How Scrolling Color Changers Work
Plastic colored filters, still called gel, are the most common way to add color to light beams used in theatre. Follow spot lights have used a "boomerang" type mechanism for decades to give multiple colors to one light. If we wanted color on smaller, stage light fixtures, how could that be done? Maybe it would be possible to motorize a boomerang to make a gel changer? The downfall of that idea was the mass involved in the gel frames. Moving the frames quickly meant that the frame had to be sturdier which made it heavier. Then the motor and mechanism had to be heavier. And around and around.
Wybron Invented the Scroller
The scroller idea, invented by Wybron in 1980, came from the concept that moving the mass of a gel frame took too much energy and machinery. By eliminating the gel frame, the absolute minimum mass would need to be moved. Taping the gels together with scotch tape seemed like the easy way to try this and the 2 rollers became the smallest way to embody the mechanism. Simple, huh? Just look at the picture above.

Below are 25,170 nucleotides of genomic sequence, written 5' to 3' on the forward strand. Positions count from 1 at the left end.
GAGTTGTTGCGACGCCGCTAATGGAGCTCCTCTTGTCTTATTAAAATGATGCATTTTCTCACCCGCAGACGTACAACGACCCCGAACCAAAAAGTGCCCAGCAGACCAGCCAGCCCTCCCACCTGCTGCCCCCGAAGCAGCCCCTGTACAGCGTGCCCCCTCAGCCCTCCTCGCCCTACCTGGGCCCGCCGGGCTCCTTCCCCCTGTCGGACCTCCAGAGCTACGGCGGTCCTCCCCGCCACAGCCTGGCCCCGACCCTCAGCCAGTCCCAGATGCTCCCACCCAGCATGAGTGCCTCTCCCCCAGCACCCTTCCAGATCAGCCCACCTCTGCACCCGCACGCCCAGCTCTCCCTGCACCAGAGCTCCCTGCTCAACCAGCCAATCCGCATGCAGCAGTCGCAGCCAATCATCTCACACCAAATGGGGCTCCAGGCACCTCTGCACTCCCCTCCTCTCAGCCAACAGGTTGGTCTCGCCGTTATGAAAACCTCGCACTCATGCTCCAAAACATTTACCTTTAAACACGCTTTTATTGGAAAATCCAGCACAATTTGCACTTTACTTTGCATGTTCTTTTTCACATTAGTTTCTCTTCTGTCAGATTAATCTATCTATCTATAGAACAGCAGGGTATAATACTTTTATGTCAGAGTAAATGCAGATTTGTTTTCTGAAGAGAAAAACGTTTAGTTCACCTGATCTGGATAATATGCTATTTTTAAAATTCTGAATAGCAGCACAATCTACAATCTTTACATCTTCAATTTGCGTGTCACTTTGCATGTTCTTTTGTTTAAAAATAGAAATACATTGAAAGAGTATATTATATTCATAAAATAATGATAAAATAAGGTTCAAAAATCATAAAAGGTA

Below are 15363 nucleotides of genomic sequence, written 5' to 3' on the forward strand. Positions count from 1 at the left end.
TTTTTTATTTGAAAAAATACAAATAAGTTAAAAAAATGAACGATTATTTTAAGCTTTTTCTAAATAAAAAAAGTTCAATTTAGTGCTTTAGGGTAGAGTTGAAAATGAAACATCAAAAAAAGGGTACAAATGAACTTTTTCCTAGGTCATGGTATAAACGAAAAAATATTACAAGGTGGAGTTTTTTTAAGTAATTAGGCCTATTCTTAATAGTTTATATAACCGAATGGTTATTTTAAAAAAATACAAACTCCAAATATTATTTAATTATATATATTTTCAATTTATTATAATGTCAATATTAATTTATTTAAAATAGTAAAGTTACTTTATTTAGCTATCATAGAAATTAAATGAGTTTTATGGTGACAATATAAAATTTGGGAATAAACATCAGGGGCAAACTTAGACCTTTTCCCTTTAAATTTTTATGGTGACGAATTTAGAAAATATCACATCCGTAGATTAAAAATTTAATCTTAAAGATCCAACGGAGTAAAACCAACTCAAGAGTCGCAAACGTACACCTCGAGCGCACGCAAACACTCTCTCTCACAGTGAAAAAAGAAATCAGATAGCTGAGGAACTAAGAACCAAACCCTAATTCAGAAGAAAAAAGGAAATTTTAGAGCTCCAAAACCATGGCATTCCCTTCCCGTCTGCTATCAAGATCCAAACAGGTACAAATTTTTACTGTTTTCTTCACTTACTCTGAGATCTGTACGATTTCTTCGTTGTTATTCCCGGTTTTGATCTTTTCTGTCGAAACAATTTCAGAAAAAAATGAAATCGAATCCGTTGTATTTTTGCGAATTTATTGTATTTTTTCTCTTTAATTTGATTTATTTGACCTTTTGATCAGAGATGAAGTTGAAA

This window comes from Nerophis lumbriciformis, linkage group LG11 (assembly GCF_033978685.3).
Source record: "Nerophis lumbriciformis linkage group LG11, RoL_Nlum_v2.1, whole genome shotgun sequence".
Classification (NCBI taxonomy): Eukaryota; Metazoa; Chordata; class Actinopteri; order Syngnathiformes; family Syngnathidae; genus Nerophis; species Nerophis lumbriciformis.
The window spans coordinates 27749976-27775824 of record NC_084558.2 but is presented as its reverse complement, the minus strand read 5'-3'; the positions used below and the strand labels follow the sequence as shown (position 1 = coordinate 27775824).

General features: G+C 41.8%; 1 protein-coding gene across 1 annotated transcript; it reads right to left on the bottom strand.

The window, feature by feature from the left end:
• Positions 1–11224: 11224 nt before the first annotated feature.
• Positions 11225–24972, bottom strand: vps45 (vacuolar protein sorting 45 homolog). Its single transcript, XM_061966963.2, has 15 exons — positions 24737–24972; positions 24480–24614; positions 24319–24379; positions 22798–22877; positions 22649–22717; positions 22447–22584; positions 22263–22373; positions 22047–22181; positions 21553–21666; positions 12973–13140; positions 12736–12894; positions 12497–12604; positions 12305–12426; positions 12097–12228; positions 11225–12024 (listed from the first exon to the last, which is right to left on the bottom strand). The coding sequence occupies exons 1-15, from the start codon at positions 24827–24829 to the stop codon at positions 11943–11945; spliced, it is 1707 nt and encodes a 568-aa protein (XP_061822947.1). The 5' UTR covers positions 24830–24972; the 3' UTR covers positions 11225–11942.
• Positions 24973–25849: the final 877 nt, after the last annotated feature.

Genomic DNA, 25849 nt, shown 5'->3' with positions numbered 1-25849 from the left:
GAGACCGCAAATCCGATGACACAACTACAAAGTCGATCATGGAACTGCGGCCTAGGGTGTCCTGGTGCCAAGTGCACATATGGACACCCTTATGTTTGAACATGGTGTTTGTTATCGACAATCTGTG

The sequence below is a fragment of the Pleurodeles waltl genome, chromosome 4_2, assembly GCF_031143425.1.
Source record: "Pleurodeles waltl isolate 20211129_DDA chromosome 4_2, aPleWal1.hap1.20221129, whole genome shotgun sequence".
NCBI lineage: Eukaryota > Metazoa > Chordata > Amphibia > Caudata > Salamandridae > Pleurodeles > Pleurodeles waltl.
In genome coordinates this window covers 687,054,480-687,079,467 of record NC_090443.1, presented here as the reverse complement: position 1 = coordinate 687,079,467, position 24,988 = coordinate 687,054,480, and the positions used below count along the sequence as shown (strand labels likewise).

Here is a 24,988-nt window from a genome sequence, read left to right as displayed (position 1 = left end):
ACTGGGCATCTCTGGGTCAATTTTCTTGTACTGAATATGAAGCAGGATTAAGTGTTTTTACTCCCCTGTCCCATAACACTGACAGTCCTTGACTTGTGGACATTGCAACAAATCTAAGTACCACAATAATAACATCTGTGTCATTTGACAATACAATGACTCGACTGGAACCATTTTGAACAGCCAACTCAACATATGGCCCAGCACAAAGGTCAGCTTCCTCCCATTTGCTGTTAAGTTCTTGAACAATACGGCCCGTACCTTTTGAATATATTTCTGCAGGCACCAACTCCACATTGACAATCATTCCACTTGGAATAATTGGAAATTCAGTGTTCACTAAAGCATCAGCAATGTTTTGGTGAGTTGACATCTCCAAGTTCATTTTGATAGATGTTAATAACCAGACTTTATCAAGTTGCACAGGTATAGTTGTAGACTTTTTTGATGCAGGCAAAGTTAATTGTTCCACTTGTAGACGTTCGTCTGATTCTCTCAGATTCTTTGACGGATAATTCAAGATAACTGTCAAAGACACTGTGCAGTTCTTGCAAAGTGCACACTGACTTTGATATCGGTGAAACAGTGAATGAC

Like most simple ideas, the actual implementation turns out not to be so simple. It turns out that the gel needs to be taut between the rollers and because of the geometry of the rollers changing with fullness, that's not simple. Also the motor needs power and if that power could be combined with a control signal, then that would be better for the users. It also turns out that a scrolling gel changer is a combination of a device called a Wimshurst machine, and a Van de Graff generator, both static electricity generators. Static electricity is not so good for electronics. That is not so simple either.
So, we come to the end of this small history/primer. You now know that a scrolling color changer is a simple idea, which is not so simple to do. So if it is not simple how does it work so well? Here is the next chapter.